Former Washington DOT official indicted

Published 4:21 am Wednesday, February 18, 2009

Staff Reporter
A former North Carolina Department of Transportation official responsible for bridge maintenance in Beaufort and Pitt counties has been charged with taking kickbacks, according to a federal grand jury indictment obtained by the Daily News.
The indictment alleges Dalton Ray Alligood Jr. netted more than $40,000 by taking 10 percent kickbacks on no-bid contracts he was able to steer through his position with the D.O.T.
Alligood faces two counts of extortion and 23 counts of mail fraud, because the state paid the contractors through the mail.
Extortion carries a penalty of up to 20 years imprisonment or a $250,000 fine or both per count, Robin Zier, public information officer for the U.S. Attorney’s Office for the eastern district of North Carolina, wrote in an e-mail. Scheme and artifice to defraud others of honest services through mail fraud carries a penalty of up to 30 years in prison or a $250,000 fine or both per count, she wrote. Both charges also carried periods of supervised release, Zier said.
The indictment came as the result of an investigation by the N.C. State Bureau of Investigation and several other agencies, Zier said in a phone interview. She declined to comment on how investigators came to suspect Alligood.
Invoices for specialized rental equipment and employees to operate them, provided as part of the no-bid contracts, were approved by Alligood’s office in Washington, where he supervised 32 employees, the indictment indicated. Alligood’s immediate supervisor was in the New Bern office, not the Washington office, said DOT spokesman Steve Abbott.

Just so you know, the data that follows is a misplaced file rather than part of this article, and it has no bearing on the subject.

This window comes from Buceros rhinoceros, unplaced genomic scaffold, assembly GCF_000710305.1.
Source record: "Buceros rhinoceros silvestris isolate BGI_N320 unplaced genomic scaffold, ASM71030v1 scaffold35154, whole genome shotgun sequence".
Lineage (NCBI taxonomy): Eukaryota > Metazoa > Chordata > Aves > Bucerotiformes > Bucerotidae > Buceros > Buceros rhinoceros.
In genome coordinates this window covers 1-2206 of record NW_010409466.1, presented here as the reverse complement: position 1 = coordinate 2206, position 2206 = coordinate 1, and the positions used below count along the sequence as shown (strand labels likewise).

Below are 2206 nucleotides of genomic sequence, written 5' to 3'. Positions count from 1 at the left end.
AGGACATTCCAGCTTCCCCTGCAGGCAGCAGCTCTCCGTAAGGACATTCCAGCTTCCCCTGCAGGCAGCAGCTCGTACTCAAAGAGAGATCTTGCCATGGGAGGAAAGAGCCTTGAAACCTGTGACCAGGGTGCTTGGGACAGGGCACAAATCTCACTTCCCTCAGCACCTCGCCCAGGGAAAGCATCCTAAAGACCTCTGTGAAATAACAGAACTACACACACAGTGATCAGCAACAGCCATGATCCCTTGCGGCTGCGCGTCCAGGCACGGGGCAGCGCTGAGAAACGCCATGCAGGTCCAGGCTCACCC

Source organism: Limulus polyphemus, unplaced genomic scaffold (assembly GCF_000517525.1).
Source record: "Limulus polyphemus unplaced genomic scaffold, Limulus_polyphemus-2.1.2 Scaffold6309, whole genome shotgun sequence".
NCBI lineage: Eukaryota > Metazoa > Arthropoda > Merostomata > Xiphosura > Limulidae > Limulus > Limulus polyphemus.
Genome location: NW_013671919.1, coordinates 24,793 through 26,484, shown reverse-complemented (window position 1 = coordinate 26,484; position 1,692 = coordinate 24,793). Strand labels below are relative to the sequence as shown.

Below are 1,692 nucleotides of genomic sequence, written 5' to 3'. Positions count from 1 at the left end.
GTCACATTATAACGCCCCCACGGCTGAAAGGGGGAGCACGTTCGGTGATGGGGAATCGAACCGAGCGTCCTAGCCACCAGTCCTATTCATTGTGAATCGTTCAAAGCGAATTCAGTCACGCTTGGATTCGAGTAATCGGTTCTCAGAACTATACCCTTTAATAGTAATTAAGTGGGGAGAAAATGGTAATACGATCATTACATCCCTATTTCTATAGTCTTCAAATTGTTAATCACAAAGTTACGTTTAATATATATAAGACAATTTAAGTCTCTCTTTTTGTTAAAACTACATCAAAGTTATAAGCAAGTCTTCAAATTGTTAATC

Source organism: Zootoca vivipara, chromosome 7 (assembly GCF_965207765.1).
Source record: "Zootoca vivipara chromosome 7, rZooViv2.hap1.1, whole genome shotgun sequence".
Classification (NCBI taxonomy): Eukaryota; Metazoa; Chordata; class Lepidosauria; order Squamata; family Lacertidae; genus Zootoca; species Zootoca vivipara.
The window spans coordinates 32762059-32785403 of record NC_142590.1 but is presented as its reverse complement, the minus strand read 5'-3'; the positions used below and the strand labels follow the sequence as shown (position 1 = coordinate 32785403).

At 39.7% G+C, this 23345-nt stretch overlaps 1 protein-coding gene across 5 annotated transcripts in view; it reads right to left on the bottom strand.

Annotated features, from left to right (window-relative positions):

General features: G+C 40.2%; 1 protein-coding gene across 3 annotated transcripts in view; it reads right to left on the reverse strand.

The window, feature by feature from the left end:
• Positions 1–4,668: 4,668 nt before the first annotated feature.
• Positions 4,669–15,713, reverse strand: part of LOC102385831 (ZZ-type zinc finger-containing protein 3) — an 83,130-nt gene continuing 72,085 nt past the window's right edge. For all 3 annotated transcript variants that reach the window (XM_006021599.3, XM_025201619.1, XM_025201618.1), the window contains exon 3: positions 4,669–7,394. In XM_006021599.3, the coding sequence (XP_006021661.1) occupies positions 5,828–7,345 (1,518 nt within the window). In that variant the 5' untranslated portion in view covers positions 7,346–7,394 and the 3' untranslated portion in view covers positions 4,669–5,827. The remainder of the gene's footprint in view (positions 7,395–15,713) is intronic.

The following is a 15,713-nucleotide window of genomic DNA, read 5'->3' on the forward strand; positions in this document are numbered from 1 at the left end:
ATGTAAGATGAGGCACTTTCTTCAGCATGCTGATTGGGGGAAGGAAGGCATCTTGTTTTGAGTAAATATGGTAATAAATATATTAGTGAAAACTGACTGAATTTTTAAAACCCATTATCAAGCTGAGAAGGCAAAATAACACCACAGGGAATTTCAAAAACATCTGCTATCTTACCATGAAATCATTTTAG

After Alligood’s office approved the invoices, they were sent to a D.O.T. office in Raleigh, which sent checks to the companies.
Alligood regularly received 10 percent of the sum of the checks in cash from two companies, the indictment claims. The companies hoped to receive more contracts by paying the kickbacks, the indictment claims.
Alligood’s first arrangement — with an excavating company — began “on or about May 11, 2005” according to the indictment. The excavation company had received two no-bid contracts already when the bribery started, the indictment added.
Alligood collected about $31,000 from the excavation company and about $8,000 from a hauling company, according to the indictment.
The kickbacks from the hauling company began “in or about June of 2006,” according to the indictment.
The $8,000 represented a reduction from the standard-rate bribe on more than $100,000 in contracts because the hauling company’s owner was in “dire financial straits,” according to the indictment. At 10 percent, the company would have paid at least another $2,000.
The indictment alleges that the last date of any criminal activity with the excavation company was “on or about Dec. 22, 2006.” The indictment doesn’t specify an ending date for activity with the hauling company.
Alligood became division engineer for bridge maintenance in 2003, according to the indictment. He made $42,000 per year when he stopped working for the D.O.T. in May 2007, Abbott said.
Alligood was arrested Jan. 30 and released by a federal magistrate on his own recognizance pending an arraignment on April 6 in Raleigh.
A call to Alligood’s home was referred to his lawyer, James Ayers of New Bern. A telephone request for comment from Ayers wasn’t returned Tuesday evening.
Cutline for corresponding photo: A former DOT employee who worked at this Washington facility has been charged with accepting kickbacks. (WDN Photo/Ted Strong)